I'm back! I know it's been a while since I last did a blog about one of the Top 100 Novels (over 2 months, but whose counting!). During Christmas and then during January, I hit kind of writing slump, but I am back now and ready to tell you about my most recent read, The Sorrows of Young Werther by Johann Wolfgang Von Goethe, Book 95 on the list.
Valentine's Day has just passed and that makes this the perfect time for talking about this story of innocent love, consuming love, obsessive love, and finally tragic love.
Werther is a gentleman who takes a trip to the countryside for a change of scenery. While he is there he falls in love with Charlotte, a beautiful young woman, who is unfortunately engaged to another man. Charlotte is irresistible to Werther, and no wonder. She is beautiful, kind, is the caregiver for her younger siblings, visits the sick, is fun and animated and shares many of the same interests and opinions as Werther. She cares for him as a special friend, but marries her intended Albert, much to our hero's dismay.
Unfortunately, Werther is unable to continue on with his life in a normal way, try as he may. He cannot help but see his love everywhere he looks. She consumes his thoughts and even when he moves away to a different city and takes an occupation to distract his mind, he find no relief.
“Sometimes I don't understand how another can love her, is allowed to love her, since I love her so completely myself, so intensely, so fully, grasp nothing, know nothing, have nothing but her!”
This book is not like any other I have ever read. In some ways, it made me think of a Jane Austen novel because of the class distinctions and what is proper and not proper behaviour for people of different positions in life, but it is written in such a different format that I couldn't continue the comparison.
Von Goethe writes his story in the form of letters from Young Mr. Werther to his friend Wilhelm back home, which is an interesting concept because it allows us completely into the mind of our main character. His mind, which is sharp and creative at the beginning, is warped by the obsession and we follow with him to his destruction.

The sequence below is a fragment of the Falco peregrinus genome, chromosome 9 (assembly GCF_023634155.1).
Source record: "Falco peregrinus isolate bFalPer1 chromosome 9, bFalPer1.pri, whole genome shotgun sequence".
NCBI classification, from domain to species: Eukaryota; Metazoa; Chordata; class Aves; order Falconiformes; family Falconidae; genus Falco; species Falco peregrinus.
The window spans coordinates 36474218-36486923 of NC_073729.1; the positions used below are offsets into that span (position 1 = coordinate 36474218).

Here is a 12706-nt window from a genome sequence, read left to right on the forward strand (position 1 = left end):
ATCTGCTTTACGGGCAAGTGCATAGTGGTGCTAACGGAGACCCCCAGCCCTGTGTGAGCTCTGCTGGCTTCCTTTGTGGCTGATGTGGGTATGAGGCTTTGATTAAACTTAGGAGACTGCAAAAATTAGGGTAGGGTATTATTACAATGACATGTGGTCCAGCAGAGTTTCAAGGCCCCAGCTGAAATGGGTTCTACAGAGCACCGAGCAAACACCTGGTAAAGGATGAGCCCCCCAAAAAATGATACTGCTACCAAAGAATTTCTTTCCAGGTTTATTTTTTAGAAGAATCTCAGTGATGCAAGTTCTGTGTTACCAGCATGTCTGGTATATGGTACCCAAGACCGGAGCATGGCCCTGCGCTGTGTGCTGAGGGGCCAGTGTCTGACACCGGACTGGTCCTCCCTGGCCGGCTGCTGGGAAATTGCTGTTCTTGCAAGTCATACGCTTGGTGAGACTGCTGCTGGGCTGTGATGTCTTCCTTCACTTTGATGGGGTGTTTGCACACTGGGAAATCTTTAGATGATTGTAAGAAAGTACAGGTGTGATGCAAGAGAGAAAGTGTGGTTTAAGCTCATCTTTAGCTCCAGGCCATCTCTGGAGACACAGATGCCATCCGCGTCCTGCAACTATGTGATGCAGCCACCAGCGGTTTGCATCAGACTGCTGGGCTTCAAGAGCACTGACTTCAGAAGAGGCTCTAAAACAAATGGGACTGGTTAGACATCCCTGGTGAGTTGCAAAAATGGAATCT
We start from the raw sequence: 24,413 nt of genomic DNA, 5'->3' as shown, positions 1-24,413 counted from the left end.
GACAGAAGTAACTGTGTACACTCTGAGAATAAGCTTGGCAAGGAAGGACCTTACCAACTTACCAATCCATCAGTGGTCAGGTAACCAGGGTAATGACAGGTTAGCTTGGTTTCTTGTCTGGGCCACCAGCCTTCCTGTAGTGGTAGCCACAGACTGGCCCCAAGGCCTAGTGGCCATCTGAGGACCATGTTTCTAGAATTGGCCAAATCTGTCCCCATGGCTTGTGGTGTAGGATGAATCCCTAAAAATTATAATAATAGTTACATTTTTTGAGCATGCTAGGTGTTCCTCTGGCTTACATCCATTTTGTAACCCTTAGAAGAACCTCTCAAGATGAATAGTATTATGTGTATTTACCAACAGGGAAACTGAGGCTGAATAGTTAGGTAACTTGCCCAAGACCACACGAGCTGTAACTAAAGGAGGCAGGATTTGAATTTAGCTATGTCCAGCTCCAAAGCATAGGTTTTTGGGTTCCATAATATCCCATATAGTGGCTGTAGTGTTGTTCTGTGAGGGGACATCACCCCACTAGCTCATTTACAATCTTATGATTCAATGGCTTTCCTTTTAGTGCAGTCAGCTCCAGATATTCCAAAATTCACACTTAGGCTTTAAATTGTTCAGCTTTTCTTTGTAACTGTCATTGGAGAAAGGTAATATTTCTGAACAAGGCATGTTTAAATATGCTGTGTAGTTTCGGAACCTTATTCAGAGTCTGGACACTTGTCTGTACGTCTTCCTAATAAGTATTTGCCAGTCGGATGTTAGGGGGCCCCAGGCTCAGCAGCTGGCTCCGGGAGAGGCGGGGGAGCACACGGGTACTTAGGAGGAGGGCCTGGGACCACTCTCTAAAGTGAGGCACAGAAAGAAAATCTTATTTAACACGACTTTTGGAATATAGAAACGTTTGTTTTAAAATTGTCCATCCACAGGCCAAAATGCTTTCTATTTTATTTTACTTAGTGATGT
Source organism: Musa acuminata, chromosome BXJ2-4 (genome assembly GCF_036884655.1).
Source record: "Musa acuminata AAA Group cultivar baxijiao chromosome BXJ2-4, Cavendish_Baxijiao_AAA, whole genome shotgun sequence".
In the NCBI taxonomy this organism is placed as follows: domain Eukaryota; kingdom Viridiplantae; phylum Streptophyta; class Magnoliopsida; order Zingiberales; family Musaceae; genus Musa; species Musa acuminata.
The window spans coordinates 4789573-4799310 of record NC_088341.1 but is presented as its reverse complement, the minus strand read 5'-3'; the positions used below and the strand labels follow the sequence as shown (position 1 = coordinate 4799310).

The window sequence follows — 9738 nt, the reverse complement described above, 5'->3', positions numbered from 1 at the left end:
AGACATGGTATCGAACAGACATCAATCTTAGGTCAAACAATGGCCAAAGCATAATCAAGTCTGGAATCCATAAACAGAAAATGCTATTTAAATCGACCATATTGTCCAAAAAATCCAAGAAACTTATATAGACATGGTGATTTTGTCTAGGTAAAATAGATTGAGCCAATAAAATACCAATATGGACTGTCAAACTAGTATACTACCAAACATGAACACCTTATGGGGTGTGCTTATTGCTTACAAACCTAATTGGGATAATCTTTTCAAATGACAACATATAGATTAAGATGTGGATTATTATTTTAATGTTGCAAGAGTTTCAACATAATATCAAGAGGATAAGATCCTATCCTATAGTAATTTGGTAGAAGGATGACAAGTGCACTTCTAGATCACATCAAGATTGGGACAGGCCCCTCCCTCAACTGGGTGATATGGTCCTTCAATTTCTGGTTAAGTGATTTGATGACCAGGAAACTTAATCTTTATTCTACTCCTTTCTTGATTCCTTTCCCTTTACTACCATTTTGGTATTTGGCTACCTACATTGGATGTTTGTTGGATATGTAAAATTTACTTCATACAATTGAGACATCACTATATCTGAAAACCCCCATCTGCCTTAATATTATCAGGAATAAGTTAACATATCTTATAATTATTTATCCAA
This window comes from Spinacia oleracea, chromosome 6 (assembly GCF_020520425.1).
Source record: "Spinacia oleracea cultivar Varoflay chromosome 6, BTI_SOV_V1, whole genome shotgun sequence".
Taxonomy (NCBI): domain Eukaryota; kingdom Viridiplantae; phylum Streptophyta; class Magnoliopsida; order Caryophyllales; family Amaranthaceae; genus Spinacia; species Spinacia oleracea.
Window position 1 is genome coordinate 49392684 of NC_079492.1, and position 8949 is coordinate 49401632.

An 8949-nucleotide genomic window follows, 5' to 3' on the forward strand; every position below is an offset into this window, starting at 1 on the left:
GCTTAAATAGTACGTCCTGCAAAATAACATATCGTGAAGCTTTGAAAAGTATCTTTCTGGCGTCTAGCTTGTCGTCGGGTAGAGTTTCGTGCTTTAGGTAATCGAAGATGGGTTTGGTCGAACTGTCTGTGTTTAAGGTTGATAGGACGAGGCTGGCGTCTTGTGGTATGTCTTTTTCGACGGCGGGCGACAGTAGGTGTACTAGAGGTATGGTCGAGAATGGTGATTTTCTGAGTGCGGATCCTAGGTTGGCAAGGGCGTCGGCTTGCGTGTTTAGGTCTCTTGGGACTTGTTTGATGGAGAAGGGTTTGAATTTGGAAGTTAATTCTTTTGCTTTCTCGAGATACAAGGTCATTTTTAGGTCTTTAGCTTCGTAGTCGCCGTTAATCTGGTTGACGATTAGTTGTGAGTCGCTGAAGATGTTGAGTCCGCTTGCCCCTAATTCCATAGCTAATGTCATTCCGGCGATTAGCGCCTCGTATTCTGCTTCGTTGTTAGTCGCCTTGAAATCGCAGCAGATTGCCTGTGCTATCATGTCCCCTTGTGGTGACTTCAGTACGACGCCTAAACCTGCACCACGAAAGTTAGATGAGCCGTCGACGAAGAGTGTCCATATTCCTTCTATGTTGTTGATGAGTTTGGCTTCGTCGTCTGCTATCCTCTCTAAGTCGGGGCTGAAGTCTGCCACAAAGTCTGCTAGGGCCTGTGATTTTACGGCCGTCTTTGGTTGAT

The author, Von Goethe is a poet and his, or should I say Werther's, flowery, descriptive writing takes a bit of getting used to. For me it was a bit like cake with too much icing. It's good, but it's hard to fully appreciate it because of the overwhelming richness. I found myself reading and re-reading sections to really understand what the writer was saying.
It's almost as if Werther sees the world through tinted glasses and everything is more intensely colourful and vibrant than how we see it. And not only does he see everything that way, he feels it all the more intensely too. That is not always a good thing.
Now for the bottom line. Did I like it? Yes. I didn't love it. I didn't find it as engrossing as The Lord of the Rings trilogy or To Kill a Mockingbird, but there's no denying that Von Goethe's writing makes him worthy of the top 100. This title would be my third favourite out of the ones I've read so far and I would recommend it to someone who is looking for some truly beautiful writing. It's not a long book, but it shouldn't be rushed either. If you decide to read it, take your time and and try to see the world as it is through Werther's eyes.